Digital cameras typically offer a range of ‘picture styles’ to suit different subjects or different tastes in color rendition. Often they are trying to create ‘film simulations’, or the look of analog ‘chemical’ films. Canon calls these Picture Styles, Nikon calls them Picture Controls and other camera makers have their own names.
They include options like ‘Vivid’, ‘Landscape’, ‘Portrait’ and ‘Black and white’, but the key point with all of them is that they are all applied in-camera when you shoot JPEG files. The camera processes the RAW data captured by the sensor to produce this different picture effects and it’s a one-way process – you can’t change your mind later. For this reason, picture styles are an important decision if you intend to shoot only JPEG images.
If you shoot RAW files the situation is different. Here, the camera will include your choice of picture style in the image data, but if you’re using third party software it will ignore this and use its own color profiles and presets. If you shoot RAW+JPEG you can get a JPEG image with the chosen picture style applied by the camera and a RAW file you can process how you like.
Fujifilm and film simulations
Fujifilm is unique amongst camera makers in having a history in film manufacture, not just cameras. Its cameras come with a range of ‘film simulations’ which work in the same way as the picture styles above, but have been designed and calibrated to match the tonal and color reproduction of Fujifilm’s classic analog films.
These include Provia, Fujifilm’s all-purpose professional transparency film, Velvia, its legendary super-saturated transparency film, Astia, a saturated but softer contrast alternative, and ACROS, a black and white film simulation.
Like regular picture styles, these are applied to JPEGs during in-camera processing but are ignored by third-party RAW processing software – though Lightroom and other programs may also offer their own versions of these in-camera picture styles and film simulations.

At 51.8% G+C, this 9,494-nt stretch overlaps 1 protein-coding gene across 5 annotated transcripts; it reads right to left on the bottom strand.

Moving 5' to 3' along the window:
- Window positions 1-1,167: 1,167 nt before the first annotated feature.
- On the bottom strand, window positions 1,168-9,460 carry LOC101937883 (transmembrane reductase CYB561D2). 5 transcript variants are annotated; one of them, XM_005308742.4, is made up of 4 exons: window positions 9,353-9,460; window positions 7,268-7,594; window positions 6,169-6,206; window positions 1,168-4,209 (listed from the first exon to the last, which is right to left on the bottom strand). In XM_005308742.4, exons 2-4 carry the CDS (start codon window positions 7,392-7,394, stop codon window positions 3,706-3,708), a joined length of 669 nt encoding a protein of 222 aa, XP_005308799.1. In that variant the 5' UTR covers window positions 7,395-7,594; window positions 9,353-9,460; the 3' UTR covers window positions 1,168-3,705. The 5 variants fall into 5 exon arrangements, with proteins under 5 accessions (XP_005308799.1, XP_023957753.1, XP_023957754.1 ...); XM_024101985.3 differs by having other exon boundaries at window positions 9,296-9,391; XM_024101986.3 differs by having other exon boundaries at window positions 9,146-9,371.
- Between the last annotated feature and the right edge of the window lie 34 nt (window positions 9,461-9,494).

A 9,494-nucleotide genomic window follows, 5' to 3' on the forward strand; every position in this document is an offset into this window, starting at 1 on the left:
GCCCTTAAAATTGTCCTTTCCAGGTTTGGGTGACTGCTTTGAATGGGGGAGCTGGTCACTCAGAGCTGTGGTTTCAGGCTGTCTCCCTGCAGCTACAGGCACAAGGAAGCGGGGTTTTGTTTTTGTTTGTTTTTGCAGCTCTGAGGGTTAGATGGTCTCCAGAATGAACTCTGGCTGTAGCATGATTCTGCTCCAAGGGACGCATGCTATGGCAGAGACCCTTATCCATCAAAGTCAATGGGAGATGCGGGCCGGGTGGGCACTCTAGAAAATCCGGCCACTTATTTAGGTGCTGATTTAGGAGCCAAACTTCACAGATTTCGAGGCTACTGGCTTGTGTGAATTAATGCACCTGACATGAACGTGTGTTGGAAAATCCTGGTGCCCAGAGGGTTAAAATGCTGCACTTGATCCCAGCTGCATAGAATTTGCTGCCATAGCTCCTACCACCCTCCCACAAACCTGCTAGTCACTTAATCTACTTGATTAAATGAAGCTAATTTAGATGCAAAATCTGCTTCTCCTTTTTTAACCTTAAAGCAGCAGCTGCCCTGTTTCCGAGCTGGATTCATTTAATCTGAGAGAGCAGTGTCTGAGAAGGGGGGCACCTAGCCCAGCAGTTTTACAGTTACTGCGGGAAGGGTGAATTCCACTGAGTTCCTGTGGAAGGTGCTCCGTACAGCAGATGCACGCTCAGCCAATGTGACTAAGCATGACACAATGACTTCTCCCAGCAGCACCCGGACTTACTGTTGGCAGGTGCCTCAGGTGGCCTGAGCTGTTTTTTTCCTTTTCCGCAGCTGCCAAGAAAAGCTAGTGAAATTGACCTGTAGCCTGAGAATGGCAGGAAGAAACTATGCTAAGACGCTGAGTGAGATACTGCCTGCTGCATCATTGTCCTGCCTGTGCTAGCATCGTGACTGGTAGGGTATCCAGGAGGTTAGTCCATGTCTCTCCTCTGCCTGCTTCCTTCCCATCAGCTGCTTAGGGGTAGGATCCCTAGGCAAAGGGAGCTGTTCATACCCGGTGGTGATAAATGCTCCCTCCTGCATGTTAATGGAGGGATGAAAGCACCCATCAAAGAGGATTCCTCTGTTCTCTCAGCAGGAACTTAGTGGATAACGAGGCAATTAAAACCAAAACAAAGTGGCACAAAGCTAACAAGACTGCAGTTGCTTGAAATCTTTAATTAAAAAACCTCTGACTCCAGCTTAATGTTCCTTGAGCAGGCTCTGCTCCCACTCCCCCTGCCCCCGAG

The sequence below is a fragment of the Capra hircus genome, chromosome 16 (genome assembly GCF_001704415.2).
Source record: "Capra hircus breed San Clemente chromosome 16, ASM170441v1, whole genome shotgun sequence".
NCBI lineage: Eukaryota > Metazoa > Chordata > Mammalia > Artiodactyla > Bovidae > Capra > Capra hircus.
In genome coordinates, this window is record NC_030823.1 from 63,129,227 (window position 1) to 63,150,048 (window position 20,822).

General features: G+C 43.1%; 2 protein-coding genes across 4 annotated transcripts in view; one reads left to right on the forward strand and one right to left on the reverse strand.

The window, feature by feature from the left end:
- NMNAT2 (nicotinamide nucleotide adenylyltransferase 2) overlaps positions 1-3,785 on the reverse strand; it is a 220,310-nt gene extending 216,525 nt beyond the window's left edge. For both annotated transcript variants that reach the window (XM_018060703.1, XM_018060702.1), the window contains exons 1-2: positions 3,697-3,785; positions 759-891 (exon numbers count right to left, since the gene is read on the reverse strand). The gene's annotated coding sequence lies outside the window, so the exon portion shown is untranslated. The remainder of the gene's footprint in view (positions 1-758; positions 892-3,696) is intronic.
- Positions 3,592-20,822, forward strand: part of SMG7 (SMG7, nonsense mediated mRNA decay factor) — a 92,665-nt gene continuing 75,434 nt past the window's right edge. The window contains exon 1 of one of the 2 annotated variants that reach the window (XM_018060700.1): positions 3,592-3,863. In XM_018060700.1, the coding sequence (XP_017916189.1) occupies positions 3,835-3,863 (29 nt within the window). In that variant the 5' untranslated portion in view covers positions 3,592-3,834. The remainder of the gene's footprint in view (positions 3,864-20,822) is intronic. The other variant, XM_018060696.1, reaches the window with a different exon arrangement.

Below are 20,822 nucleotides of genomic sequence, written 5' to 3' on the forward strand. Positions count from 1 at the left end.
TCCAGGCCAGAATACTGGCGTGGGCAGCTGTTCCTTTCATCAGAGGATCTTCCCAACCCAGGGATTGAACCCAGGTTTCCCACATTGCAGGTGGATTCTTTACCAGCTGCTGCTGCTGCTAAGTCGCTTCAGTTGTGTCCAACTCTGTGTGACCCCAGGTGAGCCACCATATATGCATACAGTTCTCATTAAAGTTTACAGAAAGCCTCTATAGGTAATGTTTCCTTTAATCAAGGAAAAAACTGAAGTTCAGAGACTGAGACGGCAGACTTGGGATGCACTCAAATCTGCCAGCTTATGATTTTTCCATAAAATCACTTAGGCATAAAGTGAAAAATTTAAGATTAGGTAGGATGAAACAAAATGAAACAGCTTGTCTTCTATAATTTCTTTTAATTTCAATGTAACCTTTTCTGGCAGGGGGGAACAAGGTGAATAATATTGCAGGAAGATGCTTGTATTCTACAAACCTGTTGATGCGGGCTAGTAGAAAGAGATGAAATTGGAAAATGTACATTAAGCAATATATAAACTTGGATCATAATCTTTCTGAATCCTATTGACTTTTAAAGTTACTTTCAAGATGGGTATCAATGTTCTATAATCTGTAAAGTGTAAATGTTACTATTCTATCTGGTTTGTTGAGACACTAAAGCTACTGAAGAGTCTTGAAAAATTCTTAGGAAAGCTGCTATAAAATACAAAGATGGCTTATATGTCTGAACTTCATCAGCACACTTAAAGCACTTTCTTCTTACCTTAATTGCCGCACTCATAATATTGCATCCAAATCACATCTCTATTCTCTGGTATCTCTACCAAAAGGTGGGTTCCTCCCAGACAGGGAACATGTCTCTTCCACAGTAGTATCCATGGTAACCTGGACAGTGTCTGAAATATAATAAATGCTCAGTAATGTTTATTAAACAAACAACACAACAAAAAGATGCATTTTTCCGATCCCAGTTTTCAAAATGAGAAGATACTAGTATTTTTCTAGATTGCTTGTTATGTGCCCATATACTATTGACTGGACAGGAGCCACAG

Black and white and digital cameras
Black and white photography poses a couple of problems for digital photographers. New users are often perplexed when they think they’ve shot a picture in black and white but their RAW software displays full color. This is because the camera’s black and white mode is a picture style applied only to in-camera JPEGs. RAW software will ignore it and you will have to choose a black and white profile or preset in the software.
It can also be difficult to recreate realistic-looking black and white film grain digitally. Digital camera noise has a completely different and unattractive appearance, so film grain has to recreated artificially. A few cameras have ‘grain’ options which do a reasonable job, but mostly this is best added in software which specialises in analog film effects.
A third issue is more subtle. Modern digital cameras are designed to capture a wider range of brightness levels without exaggerated contrast or shadow ‘clipping’, with the result that black and white images straight from the camera can look quite bland. Classical black and white photography often uses a much blunter, high contrast approach, often with heavy dodging and burning and other darkroom manipulation. You can’t recreate the drama of classic black and white images simply with an in-camera picture style – successful black and white images usually need a lot more work than that using the modern digital darkroom (software) to do the work previously done in an actual darkroom.
In camera film simulations vs software profiles
In-camera film simulations deliver specific ‘looks’ exactly as the camera maker designed them. If you shoot RAW files these picture styles will be ignored and the software will render a generic color image. However, many RAW processing programs now include ‘profiles’ to give a variety of different looks that typically include close approximations of the camera maker’s own, as well as a selection that go above and beyond.
For example, there is a whole range of Adobe Lightroom profiles you can apply to RAW images as part of your basic image adjustments. Many programs also offer presets, which can achieve similar results but use a combination of software adjustments to do it.